Full text open access at: Strategies of protected area use by Asian elephants in relation to motivational state and social affiliations | Scientific Reports

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Annie Madsen is a PhD candidate studying animal behavior at the University of Nebraska-Lincoln.

Sri Lankan Economic Crisis: Why it Matters

UWERP’s field technician, Janaka, delivering a month’s supply of dry rations to a rural Sri Lankan family

The story so far

Over the last few months, Sri Lanka’s economy crashed and the island nation is now facing its worst economic crisis in history. For Sri Lankans, the crisis has turned their daily lives into an endless cycle of waiting in lines for basic goods – many of which are being rationed. Why is this happening?

The main reasons are loss of foreign currency due to COVID’s impact on tourism, and mismanagement of the country’s predominantly agricultural economy. Foreign reserves have been reduced by roughly 85%, grinding daily life to a halt. There are huge lines for fuel (for transport) and gas (for cooking). The lack of fuel also affects the country’s power supply, with people facing up to 16 hrs of power cuts daily. The lack of fuel has created a shortage of vegetables in the market and thus the prices have shot up by 30-80%. Additionally, as the country cannot afford imports, products like butter and milk powder are now unavailable. The Sri Lankan Medical Association has also stated that medical supplies are running low and by the end of April, Sri Lanka ran out of key medicines and medical supplies. 

Why are we helping farming communities? 

Trunks & Leaves has been involved in the Udalawawe area for more than a decade. We have worked with communities around the national park helped them for many years, because we know that people are key to conservation success. Although farmers are sometimes painted as villains owing to their part in so-called “human-elephant conflict,” nothing could be further from the truth. Farmers recognize and appreciate the value of elephants and other wildlife, they simply need to earn a livelihood as well. Last year in 2021, farmers in Southerns Sri Lanka actually went on a hunger strike, demanding the creation of a promised reserve, which they hoped would help the elephants and reduce the pressure on their croplands.

This year, we were to launch our trials of (elephant-resistant) alternative crops on a larger scale, but have had to put everything on pause given the current crisis. And yet we realized, NOW is when help is needed the most. Although we are a wildlife conservation organization and not dedicated to providing humanitarian aid, we couldn’t stand by and do nothing.

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Convolutional Neural Networks for Individual‑identification of Wild Asian Elephants

Visual monitoring of wild animals has been modernized over the years through technologies such as high definition photography and camera trapping[1]. Researchers can now document populations, movement, and behavior of certain species using large volumes of data over longer periods[1,2]. These tools aid population research, but photo-identification still relies on our ability as humans to distinguish certain features of individuals[3]. Because identification remains a manual task, extracting information from visual data can be expensive and time-consuming[4]. (Read our previous blog on UWERP’s EARS – Elephant Attribute Recording System – IDs Database here).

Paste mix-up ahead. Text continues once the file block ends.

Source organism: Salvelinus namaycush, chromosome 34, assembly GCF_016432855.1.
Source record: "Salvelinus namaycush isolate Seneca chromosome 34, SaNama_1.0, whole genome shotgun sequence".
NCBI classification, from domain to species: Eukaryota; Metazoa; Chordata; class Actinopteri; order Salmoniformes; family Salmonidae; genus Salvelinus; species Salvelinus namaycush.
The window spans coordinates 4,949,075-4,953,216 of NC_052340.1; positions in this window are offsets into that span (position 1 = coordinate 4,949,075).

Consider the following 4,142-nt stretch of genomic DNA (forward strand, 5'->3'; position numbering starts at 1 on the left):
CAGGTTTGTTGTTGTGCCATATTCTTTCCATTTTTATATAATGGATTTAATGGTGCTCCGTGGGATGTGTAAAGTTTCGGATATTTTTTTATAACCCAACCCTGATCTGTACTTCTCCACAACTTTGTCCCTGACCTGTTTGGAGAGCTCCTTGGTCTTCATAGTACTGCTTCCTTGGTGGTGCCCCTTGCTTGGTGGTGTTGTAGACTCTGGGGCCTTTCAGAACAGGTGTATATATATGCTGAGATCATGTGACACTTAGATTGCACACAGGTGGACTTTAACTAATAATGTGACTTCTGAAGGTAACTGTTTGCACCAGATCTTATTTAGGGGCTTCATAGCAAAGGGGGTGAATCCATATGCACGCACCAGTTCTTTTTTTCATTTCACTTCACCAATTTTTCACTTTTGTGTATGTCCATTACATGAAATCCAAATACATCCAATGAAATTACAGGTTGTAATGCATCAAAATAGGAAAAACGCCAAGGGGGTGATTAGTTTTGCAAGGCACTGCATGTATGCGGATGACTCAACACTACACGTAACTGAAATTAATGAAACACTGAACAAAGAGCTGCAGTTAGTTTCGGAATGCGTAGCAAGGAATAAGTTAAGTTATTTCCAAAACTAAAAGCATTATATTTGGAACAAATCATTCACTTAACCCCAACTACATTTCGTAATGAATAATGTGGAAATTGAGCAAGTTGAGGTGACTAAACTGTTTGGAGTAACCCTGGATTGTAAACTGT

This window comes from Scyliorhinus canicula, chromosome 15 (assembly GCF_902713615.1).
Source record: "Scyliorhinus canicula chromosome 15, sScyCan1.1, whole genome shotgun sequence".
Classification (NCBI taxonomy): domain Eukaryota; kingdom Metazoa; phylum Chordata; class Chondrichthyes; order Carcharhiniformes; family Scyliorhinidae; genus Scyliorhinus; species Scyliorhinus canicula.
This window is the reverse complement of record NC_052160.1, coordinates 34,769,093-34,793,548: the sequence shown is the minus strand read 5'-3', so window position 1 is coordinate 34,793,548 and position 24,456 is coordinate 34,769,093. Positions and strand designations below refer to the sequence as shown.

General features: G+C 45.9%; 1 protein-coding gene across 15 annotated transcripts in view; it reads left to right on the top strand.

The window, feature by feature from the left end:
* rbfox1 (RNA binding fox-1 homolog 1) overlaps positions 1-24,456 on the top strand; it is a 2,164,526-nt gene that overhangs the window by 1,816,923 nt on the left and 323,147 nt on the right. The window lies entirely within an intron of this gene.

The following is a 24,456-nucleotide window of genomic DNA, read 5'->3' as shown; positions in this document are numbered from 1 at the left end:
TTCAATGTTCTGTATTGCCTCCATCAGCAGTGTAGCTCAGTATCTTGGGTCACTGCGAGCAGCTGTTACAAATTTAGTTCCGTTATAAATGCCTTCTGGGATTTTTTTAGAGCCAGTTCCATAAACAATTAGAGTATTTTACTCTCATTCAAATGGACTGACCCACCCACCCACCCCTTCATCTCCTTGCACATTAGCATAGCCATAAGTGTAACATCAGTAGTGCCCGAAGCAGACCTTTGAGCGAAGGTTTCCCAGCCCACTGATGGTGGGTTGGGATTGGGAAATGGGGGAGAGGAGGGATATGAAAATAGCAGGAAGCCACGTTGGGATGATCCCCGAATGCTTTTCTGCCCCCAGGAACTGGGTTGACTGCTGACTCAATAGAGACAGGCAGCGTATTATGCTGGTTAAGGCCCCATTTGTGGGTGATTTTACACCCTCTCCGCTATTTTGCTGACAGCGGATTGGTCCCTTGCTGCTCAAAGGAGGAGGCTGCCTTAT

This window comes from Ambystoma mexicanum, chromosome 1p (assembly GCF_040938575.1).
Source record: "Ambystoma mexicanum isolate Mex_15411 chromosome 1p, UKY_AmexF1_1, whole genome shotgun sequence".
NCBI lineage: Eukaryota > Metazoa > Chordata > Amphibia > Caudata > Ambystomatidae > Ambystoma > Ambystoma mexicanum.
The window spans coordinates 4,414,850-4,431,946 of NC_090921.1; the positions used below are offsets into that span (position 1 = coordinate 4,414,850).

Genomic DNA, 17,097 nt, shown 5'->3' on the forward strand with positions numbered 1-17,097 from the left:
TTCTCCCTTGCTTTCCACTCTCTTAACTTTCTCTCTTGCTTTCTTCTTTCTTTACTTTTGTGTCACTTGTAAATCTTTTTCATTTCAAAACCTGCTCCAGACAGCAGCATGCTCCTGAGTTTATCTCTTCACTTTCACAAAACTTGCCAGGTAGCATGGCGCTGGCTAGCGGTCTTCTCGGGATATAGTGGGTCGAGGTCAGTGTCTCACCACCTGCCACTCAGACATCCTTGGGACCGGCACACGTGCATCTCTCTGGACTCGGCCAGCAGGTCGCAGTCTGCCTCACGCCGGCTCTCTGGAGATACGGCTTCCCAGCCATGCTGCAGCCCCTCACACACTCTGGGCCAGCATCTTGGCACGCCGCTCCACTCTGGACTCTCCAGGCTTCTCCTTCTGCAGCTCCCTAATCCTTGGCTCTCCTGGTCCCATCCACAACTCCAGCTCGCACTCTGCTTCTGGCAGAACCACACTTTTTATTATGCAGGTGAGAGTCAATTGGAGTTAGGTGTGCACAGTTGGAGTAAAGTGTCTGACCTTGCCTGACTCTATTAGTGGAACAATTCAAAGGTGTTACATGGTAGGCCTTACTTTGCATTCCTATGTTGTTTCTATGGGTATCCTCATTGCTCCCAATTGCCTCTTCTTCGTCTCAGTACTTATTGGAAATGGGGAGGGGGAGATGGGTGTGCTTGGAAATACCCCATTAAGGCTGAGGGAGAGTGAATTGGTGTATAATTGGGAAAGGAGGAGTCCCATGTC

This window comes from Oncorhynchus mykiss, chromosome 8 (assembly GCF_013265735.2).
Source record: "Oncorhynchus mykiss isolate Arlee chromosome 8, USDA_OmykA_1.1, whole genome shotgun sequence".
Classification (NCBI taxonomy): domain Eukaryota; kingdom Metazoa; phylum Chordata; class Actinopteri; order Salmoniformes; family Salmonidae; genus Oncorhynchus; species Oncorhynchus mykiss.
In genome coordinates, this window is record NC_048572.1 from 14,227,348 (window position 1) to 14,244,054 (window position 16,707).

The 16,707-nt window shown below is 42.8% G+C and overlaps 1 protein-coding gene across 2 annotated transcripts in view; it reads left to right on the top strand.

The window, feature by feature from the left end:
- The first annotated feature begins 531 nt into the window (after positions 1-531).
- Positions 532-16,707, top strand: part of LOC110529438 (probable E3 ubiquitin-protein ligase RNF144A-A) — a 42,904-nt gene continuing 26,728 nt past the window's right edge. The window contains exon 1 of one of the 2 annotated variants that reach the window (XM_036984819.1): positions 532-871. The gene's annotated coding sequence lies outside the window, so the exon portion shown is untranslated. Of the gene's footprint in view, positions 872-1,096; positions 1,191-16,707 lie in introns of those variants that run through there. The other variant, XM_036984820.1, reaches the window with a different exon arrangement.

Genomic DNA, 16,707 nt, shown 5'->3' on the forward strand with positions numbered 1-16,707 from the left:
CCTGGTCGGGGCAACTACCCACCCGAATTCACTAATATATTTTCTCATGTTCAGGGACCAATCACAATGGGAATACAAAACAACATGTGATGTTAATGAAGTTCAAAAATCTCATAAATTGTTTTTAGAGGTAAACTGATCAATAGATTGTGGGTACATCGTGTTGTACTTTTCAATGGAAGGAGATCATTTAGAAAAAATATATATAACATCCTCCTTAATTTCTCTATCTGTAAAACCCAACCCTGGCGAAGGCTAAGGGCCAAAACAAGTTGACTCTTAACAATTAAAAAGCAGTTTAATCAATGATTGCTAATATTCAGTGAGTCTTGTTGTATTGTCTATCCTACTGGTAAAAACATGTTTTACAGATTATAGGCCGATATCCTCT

MSc student, Elgiriyage de Silva, at the University of Colombo, is lead author on their recently published CNN study, alongside others including Dr. Shermin de Silva and Udawalawe Elephant Research Project’s (UWERP) Research Supervisor, T.V. Kumara. The study made use of CNN in order to determine the feasibility of such technology to identify Asian elephants, and used 10 years of labeled photographs of wild Asian elephants collected by the UWERP study. The researchers considered full body, face, and ears as three points for individual identification. Two techniques namely Training from Scratch (TS)  and Transfer Learning (TL), which made use of a pre-trained model, were applied to five CNN models: Xception, Inception V3, VGG16, ResNet50, AlexNet. These models were evaluated for their efficiency in correctly identifying an individual as the top candidate or including the correct individual among the top five possible candidates[3]

Caption: Photos of male 006 showing all three types of images used in the study – body, face and ears. Clearly photos of even the same individual can look very different based on angle, lighting and movement!
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The Global Goals and Asian Elephant Conservation

The 17 Sustainable Development Goals provide a blueprint to achieve a better and more sustainable future for people and the planet. In celebration of Earth Month, we broke down all 17 Global Goals to discover how each relates back to our mission to protect and conserve Asian elephants and their habitat.

Global Goal 1: No Poverty

In developing countries where elephants roam wild, like Sri Lanka, poverty and elephants can become intertwined. Small farmers can lose their entire livelihood overnight from an elephant raid, and an 8,000 pound animal walking through a farm can destroy everything in its path.

Finding ways for farmers to make a living alongside Asian elephants is key to the survival and success of both elephants and people. Our Coexistence Project studies both sides to develop innovative ways that farmers can maintain a steady income while living peacefully alongside wild Asian elephants.

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The Sumatran Elephant: Human-Elephant Conflict, Habitat Use and Home Ranges

By Gaius Wilson

The Sumatran elephant (Elephas maximus sumatranus), found only on the island of Sumatra in Indonesia, is critically endangered according to the International Union for the Conservation of Nature (IUCN). The population is decreasing with approximately 1500 elephants left in the wild in fragmented populations. Deforestation, loss of habitat and poaching for ivory are amongst the major threats to the survival of this species.